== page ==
## Ron Knott's web pages on Mathematics:

• Fibonacci Numbers a huge award-winning collection of information on Fibonacci numbers (0,1,1,2,3,5,8,13,21,...) and the Golden section ( 0.61803... and 1.61803...) which gets more than 1500 visits per day to the index (first) page alone!
• Egyptian Fractions explains how the Egyptians and Babylonians of 3000 BC represented fractions and how they used them. In some ways, their method is better than the decimal system! There are now some online calculators on this page to take some of the work out of generating these fractions.
• An Introduction to Continued Fractions links their use in explaining the patterns on seedheads and flowers and their usefulness in mathematics too.
• There is an online Continued Fraction Calculator so you can experiment for yourself. No download is needed -- it is all accomplished on the web page!
• An accurate Fractions Calculator to convert ordinary fractions to and from decimal fractions to any number of decimal places accuracy. The web page does not need an extra software, just a Script-enabled browser.
• Pythagorean Triangles - those integer-sided, right-angled triangles such as the triangle with sides of 3, 4 and 5. Includes a formula for generating them all and calculator which shows you how. These triangles were extensively studied by the Babylonians of 5000 years ago and some of the oldest mathematical writings (clay tablets) contain tables of such triangles.
The page includes several online interactive Calculators so you can experiment for yourself.
• Runsums are sums of consecutive numbers, e.g. 4+5 is a runsum for 9, as is 2+3+4. An on-line calculator computes all the runsums for a given number and finds numbers with a specific number of runsums (e.g. under "2" would be 9 because 9 has just 2 runsums shown above). Runsums are the difference between two Triangle Numbers, and this is also explained on the web page.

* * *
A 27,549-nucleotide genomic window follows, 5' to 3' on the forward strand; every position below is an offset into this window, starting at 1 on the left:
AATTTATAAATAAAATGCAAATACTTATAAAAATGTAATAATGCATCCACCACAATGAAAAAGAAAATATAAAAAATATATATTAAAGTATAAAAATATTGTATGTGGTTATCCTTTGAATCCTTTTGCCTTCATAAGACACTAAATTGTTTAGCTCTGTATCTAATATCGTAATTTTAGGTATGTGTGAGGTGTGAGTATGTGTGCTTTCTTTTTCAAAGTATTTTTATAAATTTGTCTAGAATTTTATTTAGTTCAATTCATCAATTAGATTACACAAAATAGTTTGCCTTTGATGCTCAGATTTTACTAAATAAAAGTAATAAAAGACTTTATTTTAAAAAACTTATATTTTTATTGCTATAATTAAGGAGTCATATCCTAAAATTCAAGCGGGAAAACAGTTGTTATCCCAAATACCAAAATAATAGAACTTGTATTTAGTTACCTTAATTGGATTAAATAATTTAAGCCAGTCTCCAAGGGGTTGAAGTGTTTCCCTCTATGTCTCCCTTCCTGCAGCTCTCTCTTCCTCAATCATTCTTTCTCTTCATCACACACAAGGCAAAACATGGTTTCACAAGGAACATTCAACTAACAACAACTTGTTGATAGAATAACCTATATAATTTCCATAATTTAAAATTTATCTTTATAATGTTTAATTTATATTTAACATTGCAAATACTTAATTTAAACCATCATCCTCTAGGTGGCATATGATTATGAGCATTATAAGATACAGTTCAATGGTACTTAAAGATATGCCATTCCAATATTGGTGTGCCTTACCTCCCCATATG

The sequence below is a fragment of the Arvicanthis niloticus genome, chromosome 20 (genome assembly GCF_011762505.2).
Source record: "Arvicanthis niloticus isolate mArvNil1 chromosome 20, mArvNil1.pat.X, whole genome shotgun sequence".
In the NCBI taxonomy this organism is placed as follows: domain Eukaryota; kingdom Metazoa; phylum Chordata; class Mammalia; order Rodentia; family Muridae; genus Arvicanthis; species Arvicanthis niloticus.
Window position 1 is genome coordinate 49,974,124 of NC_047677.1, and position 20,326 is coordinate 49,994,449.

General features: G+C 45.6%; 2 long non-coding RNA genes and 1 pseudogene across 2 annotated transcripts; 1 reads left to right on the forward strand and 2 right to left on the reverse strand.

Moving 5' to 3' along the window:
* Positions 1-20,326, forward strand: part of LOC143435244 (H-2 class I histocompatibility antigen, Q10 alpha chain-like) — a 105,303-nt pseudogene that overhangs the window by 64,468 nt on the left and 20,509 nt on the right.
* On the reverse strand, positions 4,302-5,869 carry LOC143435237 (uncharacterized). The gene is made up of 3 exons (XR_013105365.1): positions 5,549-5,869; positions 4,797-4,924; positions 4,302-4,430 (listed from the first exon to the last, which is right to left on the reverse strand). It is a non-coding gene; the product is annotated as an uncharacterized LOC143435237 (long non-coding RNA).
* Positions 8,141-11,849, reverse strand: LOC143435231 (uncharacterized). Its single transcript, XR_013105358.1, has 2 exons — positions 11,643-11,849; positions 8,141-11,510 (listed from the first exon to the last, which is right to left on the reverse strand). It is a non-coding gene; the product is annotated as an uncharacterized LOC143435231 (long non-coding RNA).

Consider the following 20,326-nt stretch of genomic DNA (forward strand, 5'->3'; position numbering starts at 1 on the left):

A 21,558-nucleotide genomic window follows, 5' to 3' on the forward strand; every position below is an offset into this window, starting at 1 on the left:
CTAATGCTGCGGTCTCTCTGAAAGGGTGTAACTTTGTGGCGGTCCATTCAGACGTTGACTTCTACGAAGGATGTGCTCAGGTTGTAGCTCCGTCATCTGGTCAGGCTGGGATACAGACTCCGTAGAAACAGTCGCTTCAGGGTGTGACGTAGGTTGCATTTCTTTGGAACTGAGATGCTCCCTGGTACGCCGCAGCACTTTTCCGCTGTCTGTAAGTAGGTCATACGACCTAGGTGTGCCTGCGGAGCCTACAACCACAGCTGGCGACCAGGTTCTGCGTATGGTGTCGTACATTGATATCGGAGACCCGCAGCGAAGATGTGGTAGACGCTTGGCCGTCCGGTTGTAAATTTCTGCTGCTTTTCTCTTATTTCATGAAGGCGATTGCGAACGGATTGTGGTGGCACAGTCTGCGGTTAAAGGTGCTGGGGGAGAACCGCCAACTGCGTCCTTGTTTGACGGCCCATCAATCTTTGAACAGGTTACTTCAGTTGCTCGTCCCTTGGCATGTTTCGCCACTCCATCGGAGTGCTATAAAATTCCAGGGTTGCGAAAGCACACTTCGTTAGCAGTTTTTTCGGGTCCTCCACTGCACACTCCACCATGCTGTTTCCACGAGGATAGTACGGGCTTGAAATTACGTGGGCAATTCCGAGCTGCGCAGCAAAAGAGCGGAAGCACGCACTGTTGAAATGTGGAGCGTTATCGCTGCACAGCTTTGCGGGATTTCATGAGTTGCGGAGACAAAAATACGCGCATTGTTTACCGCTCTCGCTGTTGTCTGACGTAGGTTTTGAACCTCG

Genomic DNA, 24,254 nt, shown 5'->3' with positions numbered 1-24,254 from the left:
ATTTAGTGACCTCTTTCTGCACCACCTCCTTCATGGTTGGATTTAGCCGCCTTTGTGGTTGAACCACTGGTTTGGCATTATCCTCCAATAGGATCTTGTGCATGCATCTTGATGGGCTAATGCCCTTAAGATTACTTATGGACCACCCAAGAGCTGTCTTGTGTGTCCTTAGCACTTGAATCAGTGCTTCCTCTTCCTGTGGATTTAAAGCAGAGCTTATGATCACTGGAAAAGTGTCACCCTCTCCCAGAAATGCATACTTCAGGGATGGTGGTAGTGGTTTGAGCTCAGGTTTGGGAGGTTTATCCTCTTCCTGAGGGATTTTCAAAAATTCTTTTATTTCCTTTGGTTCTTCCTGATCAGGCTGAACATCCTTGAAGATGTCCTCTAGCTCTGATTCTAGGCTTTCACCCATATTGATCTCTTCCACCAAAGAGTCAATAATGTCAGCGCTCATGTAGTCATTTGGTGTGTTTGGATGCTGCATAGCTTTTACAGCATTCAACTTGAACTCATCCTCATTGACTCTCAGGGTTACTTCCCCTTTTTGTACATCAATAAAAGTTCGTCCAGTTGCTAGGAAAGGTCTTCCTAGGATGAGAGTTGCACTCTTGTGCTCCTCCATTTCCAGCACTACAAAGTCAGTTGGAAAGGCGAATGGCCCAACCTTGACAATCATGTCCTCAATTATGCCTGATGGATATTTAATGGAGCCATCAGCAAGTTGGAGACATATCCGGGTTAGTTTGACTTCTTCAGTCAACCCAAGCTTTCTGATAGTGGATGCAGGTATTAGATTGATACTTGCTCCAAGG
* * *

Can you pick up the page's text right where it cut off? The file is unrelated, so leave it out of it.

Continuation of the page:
• I have several pages on the CountOn site which continues the work of Maths Year 2000, the UK government sponsored site for schools which started in the International Year of Mathematics in 2000:
• A Perpetual Calendar which can not only find the day of the week for a given day, months and year, but also tell you the years when your birthday falls on a Saturday, or which months in a year have a "Friday the 13th".
• Interactive Tests (one page per topic) for Mathematics A and AS Level for MEI.
• "Where do you go to get a degree in Apologies?" at the University of Sorry (Surrey) (groan). Here's a collection of similar "courses".

# Dr Ron Knott

#### Ph.D, M.Sc, B.Sc (Pure Maths), C.Math, FIMA, C.Eng, MBCS, CITP

Visiting Fellow, Department of Mathematics, Faculty of Electronics and Physical Sciences, University of Surrey,

Email:

Phone: 01204 469237, international: +44 1204 469237
I now live in Bolton, near Manchester, UK.
I was a lecturer in the Departments of Mathematics and Computing Science for 19 years until September 1998.
I now give mathematics talks to students at schools and universities as well as to general audiences, teachers' conferences and Science Festivals
especially the Fibonacci Numbers, Fun with Fractions, As Easy As Pi, ... .
I also make interactive online internet resources for mathematics education web sites.
Recent talks (excluding schools) include:

• British Association Science Festival, Guildford, September 2009 on Flowers as Computers
• The Eden Project: July 2007, May 2008 on Numbers in Plants
• BBC Radio 4 Melvyn Bragg's In Our Time November 29, 2007 when we discussed "The Fibonacci Numbers". Click on the link to Listen Again or to download the 45 minute programme as a podcast.
• Cambridge Science Festival, March 2007
• Coventry Cathedral's "Da Vinci Code" evening: May 2006
• BBC Radio 4 "Numbers" series: Phi, I 2002
• Orkney Science Festival: 1998, 2000 on Patterns and Numbers in Plants
• BBC Radio Scotland: 1998 interview for the Orkney Science Festival talks
Please contact by email or phone if you want a talk at your school or festival suitable for a general audience or for mathematics students.
updated: 28 September 2009